A Viral T7 RNA Polymerase Ratcheting Along DNA With Fidelity Control.
- Author(s): Long, Chunhong
- E, Chao
- Da, Lin-Tai
- Yu, Jin
- et al.
Published Web Locationhttps://doi.org/10.1016/j.csbj.2019.05.001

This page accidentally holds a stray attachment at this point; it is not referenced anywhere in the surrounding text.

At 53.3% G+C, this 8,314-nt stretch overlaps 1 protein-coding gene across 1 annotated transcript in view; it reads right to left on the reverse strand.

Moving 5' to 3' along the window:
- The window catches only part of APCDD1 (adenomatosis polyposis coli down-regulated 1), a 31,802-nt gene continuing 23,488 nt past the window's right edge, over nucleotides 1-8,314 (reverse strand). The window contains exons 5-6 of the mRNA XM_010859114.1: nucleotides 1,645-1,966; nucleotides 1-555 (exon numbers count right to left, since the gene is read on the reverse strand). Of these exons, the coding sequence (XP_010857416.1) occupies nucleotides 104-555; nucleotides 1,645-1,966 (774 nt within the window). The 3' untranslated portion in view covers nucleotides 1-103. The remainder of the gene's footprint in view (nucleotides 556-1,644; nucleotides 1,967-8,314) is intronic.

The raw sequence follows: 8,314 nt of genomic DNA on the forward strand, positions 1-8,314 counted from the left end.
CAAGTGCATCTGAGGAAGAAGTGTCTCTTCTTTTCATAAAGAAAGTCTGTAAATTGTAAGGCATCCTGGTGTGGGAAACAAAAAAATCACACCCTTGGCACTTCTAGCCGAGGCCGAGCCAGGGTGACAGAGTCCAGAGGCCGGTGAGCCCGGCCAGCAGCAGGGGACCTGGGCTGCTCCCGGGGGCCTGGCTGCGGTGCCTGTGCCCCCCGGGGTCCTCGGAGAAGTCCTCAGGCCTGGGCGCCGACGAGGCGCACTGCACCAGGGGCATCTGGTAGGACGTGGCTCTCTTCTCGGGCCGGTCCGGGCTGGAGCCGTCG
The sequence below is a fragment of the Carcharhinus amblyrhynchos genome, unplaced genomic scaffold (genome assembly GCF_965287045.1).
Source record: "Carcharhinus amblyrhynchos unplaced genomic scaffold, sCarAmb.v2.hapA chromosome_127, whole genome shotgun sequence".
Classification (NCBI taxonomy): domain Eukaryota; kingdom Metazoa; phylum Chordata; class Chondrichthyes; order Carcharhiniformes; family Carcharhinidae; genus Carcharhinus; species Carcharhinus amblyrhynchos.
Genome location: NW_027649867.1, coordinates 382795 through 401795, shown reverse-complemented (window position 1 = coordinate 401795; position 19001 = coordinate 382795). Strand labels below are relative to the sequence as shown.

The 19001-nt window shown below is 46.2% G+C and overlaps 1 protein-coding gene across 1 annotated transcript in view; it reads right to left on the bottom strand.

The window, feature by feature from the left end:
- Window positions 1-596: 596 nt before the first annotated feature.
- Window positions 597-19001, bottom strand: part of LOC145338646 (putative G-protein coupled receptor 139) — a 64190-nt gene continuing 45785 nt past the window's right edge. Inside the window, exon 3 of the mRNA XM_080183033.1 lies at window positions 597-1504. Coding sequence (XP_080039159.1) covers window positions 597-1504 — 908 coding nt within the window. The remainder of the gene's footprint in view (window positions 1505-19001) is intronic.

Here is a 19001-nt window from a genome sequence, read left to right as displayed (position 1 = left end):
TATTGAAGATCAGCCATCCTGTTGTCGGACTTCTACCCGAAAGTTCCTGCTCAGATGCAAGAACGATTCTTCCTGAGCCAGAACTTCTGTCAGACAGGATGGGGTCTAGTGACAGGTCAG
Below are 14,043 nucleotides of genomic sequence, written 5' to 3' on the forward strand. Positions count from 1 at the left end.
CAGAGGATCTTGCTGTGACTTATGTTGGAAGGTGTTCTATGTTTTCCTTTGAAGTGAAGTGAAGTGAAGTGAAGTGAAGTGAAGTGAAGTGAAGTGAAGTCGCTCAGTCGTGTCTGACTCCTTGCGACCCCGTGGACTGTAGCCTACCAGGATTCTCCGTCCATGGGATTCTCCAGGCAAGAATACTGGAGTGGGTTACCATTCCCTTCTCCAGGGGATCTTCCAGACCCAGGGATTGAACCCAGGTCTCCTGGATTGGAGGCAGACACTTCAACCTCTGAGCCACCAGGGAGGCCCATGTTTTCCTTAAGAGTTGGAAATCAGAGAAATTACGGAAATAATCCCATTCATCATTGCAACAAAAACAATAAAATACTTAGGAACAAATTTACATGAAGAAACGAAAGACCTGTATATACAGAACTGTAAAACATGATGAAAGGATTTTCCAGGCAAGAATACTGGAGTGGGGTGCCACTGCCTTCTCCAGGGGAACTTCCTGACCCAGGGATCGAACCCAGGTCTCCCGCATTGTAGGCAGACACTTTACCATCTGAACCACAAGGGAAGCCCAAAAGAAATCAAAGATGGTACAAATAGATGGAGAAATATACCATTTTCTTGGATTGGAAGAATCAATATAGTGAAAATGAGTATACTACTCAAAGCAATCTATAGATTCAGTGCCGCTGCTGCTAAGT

RNA polymerase (RNAP) from bacteriophage T7 is a representative single-subunit viral RNAP that can transcribe with high promoter activities without assistances from transcription factors. We accordingly studied this small transcription machine computationally as a model system to understand underlying mechanisms of mechano-chemical coupling and fidelity control in the RNAP transcription elongation. Here we summarize our computational work from several recent publications to demonstrate first how T7 RNAP translocates via Brownian alike motions along DNA right after the catalytic product release. Then we show how the backward translocation motions are prevented at post-translocation upon successful nucleotide incorporation, which is also subject to stepwise nucleotide selection and acts as a pawl for "selective ratcheting". The structural dynamics and energetics features revealed from our atomistic molecular dynamics (MD) simulations and related analyses on the single-subunit T7 RNAP thus provided detailed and quantitative characterizations on the Brownian-ratchet working scenario of a prototypical transcription machine with sophisticated nucleotide selectivity for fidelity control. The presented mechanisms can be more or less general for structurally similar viral or mitochondrial RNAPs and some of DNA polymerases, or even for the RNAP engine of the more complicated transcription machinery in higher organisms.